Seventy years after the first Cold War began, and almost 24 years after it ended, the United States is again stationing troops and tanks in Europe to protect against Russian aggression, specifically in Baltic states. It appears, 26 years after the Berlin Wall fell, that if we're not at the start of a new Cold War, then at least the winds from the East certainly appear chilly.
In the first Cold War, American-led NATO forces stared down the Russian-led Warsaw Pact, and for forty-five years Europe remained divided into two opposing armed camps. The whole affair was a miserable nuclear standoff that reads much better in Tom Clancy novels than it played out in real life.
The end of the Cold War gave us an odd historical moment. The United States sat unparalleled as the most powerful military force on earth. NATO expanded, adding countries that were not only once part of the Warsaw Pact but even ones that were part of the USSR. It looked, for a brief moment, that Russia might even transition to a functioning democracy.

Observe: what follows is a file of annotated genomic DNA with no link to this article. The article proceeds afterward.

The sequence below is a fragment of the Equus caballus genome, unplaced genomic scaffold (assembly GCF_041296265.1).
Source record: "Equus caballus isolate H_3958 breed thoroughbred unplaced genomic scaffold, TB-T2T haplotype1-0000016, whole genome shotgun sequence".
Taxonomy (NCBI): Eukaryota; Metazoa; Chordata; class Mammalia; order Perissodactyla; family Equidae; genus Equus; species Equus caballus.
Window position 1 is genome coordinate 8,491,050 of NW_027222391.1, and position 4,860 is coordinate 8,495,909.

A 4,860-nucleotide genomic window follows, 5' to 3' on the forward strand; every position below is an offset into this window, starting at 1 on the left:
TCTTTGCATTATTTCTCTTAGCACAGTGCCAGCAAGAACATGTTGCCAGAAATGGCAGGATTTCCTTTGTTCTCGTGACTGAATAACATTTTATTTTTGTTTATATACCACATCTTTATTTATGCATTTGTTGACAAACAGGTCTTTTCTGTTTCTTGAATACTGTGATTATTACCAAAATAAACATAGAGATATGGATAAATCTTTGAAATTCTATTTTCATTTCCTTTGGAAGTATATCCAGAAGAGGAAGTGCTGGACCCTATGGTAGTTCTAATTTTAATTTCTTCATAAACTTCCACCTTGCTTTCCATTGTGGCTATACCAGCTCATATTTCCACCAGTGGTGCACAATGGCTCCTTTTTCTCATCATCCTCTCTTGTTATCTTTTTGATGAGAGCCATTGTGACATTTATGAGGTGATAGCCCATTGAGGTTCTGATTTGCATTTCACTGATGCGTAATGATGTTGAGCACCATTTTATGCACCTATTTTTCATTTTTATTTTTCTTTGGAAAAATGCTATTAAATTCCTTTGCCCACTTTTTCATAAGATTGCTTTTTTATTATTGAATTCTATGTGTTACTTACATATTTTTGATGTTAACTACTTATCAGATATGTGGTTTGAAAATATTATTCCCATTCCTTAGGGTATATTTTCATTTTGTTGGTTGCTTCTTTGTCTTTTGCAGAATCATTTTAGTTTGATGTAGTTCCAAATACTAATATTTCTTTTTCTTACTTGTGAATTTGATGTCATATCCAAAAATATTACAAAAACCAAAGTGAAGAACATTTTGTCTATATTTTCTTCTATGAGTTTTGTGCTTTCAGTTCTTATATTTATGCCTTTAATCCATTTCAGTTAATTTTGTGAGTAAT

That didn’t last long. Russian president Vladimir Putin served two terms from 2000 to 2008, then held onto power as Prime Minister from 2009 to 2012 before starting a third term as President. Under his watch Russia has rebuilt some of its military strength, and explicitly invaded neighbors like Georgia to the south and supported pro-Russian separatists to the West in Ukraine.
If there is a new Cold War, how will it be different than the one that ended 24 years ago? Here's how military technology has changed for combat on ground, sea, air and space: